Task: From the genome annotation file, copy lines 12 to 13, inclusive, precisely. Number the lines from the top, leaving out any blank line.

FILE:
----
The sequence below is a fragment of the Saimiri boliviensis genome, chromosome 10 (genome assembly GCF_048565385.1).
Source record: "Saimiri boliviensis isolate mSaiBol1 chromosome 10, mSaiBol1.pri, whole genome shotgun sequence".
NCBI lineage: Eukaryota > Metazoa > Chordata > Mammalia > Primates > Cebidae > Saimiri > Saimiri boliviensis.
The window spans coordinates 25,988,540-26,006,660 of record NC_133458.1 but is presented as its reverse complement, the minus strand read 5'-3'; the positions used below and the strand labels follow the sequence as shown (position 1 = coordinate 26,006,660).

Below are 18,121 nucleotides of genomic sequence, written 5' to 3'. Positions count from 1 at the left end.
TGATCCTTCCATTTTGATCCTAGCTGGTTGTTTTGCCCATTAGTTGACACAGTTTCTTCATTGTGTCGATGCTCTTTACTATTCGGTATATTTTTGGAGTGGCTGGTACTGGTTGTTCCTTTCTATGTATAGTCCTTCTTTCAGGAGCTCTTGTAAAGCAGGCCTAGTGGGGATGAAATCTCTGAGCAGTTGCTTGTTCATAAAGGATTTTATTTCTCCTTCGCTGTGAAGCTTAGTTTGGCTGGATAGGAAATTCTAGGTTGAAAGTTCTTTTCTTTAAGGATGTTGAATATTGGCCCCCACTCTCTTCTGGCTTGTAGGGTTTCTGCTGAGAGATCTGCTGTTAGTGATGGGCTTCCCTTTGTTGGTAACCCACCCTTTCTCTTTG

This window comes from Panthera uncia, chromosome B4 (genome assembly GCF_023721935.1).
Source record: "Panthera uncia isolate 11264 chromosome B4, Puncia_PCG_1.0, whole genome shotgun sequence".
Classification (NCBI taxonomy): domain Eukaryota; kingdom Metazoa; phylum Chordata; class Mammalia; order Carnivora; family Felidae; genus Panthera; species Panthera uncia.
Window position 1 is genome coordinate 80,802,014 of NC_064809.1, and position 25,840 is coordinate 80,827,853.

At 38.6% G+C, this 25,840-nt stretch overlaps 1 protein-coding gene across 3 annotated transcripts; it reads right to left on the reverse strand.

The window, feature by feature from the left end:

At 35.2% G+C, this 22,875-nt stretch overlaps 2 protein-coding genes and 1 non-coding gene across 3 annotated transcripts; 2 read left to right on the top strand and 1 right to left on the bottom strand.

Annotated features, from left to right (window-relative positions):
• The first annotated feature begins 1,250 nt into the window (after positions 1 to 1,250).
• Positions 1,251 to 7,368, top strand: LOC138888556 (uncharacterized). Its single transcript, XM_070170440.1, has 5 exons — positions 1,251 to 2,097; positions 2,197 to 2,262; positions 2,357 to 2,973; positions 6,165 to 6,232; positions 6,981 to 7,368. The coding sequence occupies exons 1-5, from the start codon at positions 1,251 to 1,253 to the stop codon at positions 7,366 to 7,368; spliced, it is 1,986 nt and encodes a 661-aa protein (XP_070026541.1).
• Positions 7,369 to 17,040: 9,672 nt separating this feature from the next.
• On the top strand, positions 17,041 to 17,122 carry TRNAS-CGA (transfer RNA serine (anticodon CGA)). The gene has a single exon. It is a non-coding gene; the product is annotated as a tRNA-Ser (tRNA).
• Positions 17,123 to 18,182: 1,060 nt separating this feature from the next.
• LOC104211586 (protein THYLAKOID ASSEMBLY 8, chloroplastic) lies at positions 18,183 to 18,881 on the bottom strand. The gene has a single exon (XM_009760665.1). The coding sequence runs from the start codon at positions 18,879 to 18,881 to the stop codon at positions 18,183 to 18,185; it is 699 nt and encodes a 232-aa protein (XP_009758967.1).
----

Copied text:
The window, feature by feature from the left end:

At 35.2% G+C, this 22,875-nt stretch overlaps 2 protein-coding genes and 1 non-coding gene across 3 annotated transcripts; 2 read left to right on the top strand and 1 right to left on the bottom strand.